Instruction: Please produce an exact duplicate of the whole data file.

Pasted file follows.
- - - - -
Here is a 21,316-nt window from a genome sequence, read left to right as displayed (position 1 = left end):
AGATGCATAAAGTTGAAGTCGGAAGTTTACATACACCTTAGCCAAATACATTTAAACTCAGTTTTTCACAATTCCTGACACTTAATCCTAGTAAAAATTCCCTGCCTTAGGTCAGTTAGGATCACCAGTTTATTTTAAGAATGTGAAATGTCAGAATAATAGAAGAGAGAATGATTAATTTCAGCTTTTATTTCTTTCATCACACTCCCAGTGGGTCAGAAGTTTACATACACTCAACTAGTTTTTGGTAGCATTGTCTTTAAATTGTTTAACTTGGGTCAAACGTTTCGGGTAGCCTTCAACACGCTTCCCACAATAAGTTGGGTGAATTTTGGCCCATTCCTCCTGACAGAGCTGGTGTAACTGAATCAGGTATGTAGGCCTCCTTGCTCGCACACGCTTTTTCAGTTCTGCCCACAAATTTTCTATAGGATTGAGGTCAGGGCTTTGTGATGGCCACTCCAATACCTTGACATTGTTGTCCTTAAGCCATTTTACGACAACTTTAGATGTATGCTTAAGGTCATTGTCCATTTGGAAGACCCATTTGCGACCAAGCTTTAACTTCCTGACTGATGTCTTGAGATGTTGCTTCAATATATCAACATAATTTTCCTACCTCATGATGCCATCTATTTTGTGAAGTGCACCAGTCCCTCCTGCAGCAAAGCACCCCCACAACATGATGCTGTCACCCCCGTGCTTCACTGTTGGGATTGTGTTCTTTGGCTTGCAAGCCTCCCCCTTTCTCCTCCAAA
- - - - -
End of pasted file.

Here is a 21,316-nt window from a genome sequence, read left to right as displayed (position 1 = left end):
AGATGCATAAAGTTGAAGTCGGAAGTTTACATACACCTTAGCCAAATACATTTAAACTCAGTTTTTCACAATTCCTGACACTTAATCCTAGTAAAAATTCCCTGCCTTAGGTCAGTTAGGATCACCAGTTTATTTTAAGAATGTGAAATGTCAGAATAATAGAAGAGAGAATGATTAATTTCAGCTTTTATTTCTTTCATCACACTCCCAGTGGGTCAGAAGTTTACATACACTCAACTAGTTTTTGGTAGCATTGTCTTTAAATTGTTTAACTTGGGTCAAACGTTTCGGGTAGCCTTCAACACGCTTCCCACAATAAGTTGGGTGAATTTTGGCCCATTCCTCCTGACAGAGCTGGTGTAACTGAATCAGGTATGTAGGCCTCCTTGCTCGCACACGCTTTTTCAGTTCTGCCCACAAATTTTCTATAGGATTGAGGTCAGGGCTTTGTGATGGCCACTCCAATACCTTGACATTGTTGTCCTTAAGCCATTTTACGACAACTTTAGATGTATGCTTAAGGTCATTGTCCATTTGGAAGACCCATTTGCGACCAAGCTTTAACTTCCTGACTGATGTCTTGAGATGTTGCTTCAATATATCAACATAATTTTCCTACCTCATGATGCCATCTATTTTGTGAAGTGCACCAGTCCCTCCTGCAGCAAAGCACCCCCACAACATGATGCTGTCACCCCCGTGCTTCACTGTTGGGATTGTGTTCTTTGGCTTGCAAGCCTCCCCCTTTCTCCTCCAAA